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September 09, 2009
October 09, 2009
There's a debate brewing about how much???if at all???great standards contribute to education reform. This week, the Wall Street Journal published an editorial saying that they are not as important to student achievement as universal choice. And recently, Cato's Neal McCluskey published a report (and yesterday a blog post) arguing, essentially, that standards don't really drive achievement and thus that the move to draft rigorous common standards is distracting us from pushing reforms that might actually drive student achievement. Namely, universal choice.
At face value, this argument just doesn't sit well with me. To be clear, I'm a huge proponent of school choice. In fact, in the nine years I've spent working directly in and with schools, I've only worked in schools of choice???both public charter and private schools that were part of the DC opportunity scholarship program.
But, to say that advocating for more rigorous standards is a distraction from reforms that will drive student achievement seems so far removed from everything I've ever experienced in education.
First, the DC Catholic Schools Consortium (now the Center City Consortium), which has served hundreds of at-risk students thanks to the Opportunity Scholarship Program, was able to realize the dramatic student achievement gains they've achieved in part because they made the bold choice to adopt Indiana's standards, which were far superior to their hometown DC and Maryland standards. And they very intentionally used these standards to drive curriculum, assessment, professional development, and consequently, student achievement across their classrooms.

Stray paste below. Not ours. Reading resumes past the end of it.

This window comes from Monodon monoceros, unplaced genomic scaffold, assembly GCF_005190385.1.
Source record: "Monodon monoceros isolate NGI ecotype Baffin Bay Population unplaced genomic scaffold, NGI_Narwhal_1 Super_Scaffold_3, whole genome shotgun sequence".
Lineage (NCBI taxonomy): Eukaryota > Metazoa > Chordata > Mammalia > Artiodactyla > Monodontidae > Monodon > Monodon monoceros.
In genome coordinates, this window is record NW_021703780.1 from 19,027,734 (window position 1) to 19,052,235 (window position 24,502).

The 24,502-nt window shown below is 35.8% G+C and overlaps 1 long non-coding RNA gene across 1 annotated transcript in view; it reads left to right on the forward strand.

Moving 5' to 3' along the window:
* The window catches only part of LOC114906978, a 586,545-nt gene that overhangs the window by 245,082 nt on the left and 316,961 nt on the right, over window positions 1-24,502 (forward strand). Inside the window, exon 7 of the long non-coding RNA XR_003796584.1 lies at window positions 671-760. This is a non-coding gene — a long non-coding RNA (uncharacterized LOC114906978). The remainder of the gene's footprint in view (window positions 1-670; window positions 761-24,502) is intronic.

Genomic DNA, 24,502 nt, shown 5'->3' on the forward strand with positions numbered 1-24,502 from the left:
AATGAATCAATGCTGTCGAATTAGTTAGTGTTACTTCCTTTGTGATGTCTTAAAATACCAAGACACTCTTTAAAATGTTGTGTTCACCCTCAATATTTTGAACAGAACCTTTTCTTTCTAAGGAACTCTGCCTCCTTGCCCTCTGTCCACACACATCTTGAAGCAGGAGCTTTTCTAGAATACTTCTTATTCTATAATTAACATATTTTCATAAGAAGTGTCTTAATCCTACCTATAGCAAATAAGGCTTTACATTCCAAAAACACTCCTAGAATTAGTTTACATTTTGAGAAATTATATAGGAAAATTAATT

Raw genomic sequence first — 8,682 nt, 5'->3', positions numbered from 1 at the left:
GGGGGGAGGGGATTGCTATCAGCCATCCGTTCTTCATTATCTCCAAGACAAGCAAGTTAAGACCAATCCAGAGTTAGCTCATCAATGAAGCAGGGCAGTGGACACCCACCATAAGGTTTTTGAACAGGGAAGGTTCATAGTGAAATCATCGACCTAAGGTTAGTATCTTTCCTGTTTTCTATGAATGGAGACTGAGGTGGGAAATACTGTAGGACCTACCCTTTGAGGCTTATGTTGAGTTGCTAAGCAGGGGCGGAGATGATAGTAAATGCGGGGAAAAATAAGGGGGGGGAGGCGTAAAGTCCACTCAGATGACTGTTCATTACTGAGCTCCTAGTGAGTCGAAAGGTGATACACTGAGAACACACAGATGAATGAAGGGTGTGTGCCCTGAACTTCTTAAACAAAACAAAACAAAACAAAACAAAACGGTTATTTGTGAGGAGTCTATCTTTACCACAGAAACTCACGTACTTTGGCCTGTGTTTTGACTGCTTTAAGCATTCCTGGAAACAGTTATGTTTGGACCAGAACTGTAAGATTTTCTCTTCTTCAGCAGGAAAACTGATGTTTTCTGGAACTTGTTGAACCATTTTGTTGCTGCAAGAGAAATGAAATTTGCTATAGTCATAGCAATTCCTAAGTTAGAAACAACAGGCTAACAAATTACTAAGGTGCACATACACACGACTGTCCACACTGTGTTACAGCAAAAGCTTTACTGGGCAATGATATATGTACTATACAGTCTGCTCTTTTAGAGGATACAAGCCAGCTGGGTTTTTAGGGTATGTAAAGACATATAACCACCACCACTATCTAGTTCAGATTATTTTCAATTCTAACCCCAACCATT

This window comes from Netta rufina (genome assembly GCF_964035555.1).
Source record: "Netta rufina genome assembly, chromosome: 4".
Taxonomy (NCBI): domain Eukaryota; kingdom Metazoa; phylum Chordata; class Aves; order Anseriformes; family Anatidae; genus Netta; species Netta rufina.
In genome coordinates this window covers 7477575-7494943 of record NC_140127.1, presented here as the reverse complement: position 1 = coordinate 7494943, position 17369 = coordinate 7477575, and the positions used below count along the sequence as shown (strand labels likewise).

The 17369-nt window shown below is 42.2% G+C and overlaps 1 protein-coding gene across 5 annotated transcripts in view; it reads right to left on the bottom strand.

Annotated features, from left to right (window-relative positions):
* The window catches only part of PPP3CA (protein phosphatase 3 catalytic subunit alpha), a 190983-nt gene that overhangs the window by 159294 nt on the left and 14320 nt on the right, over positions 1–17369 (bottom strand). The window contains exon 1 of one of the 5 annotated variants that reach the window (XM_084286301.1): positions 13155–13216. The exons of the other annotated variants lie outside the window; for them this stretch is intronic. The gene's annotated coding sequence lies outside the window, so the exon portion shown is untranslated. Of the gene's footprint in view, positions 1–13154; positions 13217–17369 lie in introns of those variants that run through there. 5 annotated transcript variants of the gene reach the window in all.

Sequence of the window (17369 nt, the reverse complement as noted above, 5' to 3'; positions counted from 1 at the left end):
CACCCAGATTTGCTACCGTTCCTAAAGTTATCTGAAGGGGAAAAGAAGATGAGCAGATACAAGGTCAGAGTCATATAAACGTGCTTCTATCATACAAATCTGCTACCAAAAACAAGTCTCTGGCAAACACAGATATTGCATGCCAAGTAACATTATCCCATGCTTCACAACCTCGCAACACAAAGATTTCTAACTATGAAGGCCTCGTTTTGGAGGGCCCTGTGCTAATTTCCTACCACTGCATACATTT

Second, the success of high-performing charter schools???including Achievement First, where I served as Senior Curriculum and Professional Development director for more than four years???is thanks in very large part to the adoption of rigorous standards. When the standards in the states in which these schools operate are too low, they are augmented. At Achievement First, for example, when we were looking to develop a truly rigorous high school curricular and instructional program, we evaluated standards from AP courses, IB programs, and top state standards to determine which set of expectations would help us set the bar where it needed to be. (And, of course, AF and all successful public and private schools do this all the time across all grade levels.)
But, even outside my own narrow experience, there is evidence that standards matter.
Take today's release of the 2009 NAEP reading results. Unsurprisingly, Massachusetts???the state that has the strongest ELA standards in the country???is leading the nation in reading achievement.
But, if you scratch beneath the surface, there is even more to Massachusetts's remarkable story. Not only do they have the greatest percentage of students scoring at or above proficiency, but they also lead the nation in every single category.
In other words, students scoring in Massachusetts's bottom 25% score higher than students in the bottom 25% of any other state in the nation.?? And students scoring in the top 25% perform better than students in the top 25% of any other state.
In other words, thanks in large part to adopting rigorous standards and to using these standards to drive curriculum and instruction across the state, Massachusetts has lifted all of its students. Sure, there's more to do, and school choice could undoubtedly help. But it's just hard for me to believe that Massachusetts's results have nothing to do with having the most rigorous standards in the country.
And this is why, for states whose math and ELA standards are currently so abysmally low, the Common Core standards initiative holds so much promise. Done right, adopting more rigorous ELA and math standards has the potential to push every student in the state to do better. This is surely something worth doing if we can do it right.